It can be as simple as, “When we take off our shoes, they must be put on the shelf so that no one will trip on them.” It can also be a more a more complicated scenario that simply models the step by step process an adult goes through, “I would like to make chocolate chip cookies later; let me look at my recipe, check the cupboards to see if I already have the ingredients, and then make a list of what I need to buy when I go to the store later.”

When your children observe and listen to you as you thoughtfully plan and makes decision, they learn about the process of considering alternatives, organizing thoughts and solving problems. As children grow older, they can also be included in some decision making by offering ideas, options and alternative suggestions.

Active Listening. It has been said that while listening, some people wait for the opportunity to respond while others wait to hear what the speaker is saying. Active listening involves whole body listening, including eye contact.

When we make eye contact with our children, they know that we are actually engaged and listening to what they are saying. However, sometimes, as children grow older, active listening involves listening without making eye contact due to the fact that children may feel intimidated and put on the spot when looked at.

Responsive parents learn to read the signs and participate in conversations that show the child that they are truly listening at times when eye contact is not required. Car rides are good for this kind of conversation, as well talking when the lights are dim at bedtime.

Most of all, active listening involves following the flow of conversation with give and take, listening and responding in kind.

Parents who both build confidence-enhancing techniques into their conversations with their children and excel at active listening display some of the following characteristics:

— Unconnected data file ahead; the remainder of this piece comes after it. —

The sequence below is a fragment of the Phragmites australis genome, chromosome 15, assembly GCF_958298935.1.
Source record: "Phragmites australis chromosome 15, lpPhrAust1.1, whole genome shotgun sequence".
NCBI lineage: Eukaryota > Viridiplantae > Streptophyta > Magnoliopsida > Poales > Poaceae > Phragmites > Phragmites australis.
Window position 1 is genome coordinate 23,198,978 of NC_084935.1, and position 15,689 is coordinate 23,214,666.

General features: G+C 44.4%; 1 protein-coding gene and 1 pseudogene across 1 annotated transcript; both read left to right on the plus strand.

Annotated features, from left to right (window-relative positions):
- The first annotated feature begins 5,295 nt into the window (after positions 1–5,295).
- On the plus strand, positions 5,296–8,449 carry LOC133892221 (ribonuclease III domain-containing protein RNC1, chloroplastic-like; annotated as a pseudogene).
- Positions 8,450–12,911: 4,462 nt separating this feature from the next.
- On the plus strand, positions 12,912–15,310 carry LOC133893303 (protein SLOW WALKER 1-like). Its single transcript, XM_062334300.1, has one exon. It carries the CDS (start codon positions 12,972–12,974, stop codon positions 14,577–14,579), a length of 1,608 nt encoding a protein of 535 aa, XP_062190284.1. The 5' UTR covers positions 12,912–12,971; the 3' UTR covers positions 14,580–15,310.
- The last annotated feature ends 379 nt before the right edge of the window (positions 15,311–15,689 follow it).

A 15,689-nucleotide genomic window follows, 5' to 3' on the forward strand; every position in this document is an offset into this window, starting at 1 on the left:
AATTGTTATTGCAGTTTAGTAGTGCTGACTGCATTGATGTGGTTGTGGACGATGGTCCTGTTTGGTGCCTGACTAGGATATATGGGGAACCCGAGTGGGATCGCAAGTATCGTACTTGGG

-They remain silent (while nodding or otherwise showing that they are listening) until the child is finished talking.

-They repeat back what the child has said, often in the form of a question in order to check for understanding

-They ask open ended questions that may not have a correct answer and ask follow-up questions to extend their children’s thinking.

-They incorporate choices into their questions by asking OR questions.

-They encourage problem solving by using phrases like,

“It sounds like you have a problem…”

“How are you going to solve that problem?”

“I wonder if….?”

“Have you ever thought about…?”

“What if….?”

The words we use and ways in which we listen and respond can be transformative for our children in shaping their views of themselves and their capabilities. If we want our children to have confidence and to exert independence and autonomy, we need to give them the opportunity to express themselves and their ideas in an environment in which they feel valued, nurtured and supported. How do you use your words and conversations to encourage your children to confidently share their thoughts and opinions?

This article was originally published on the author’s website, Nurturance.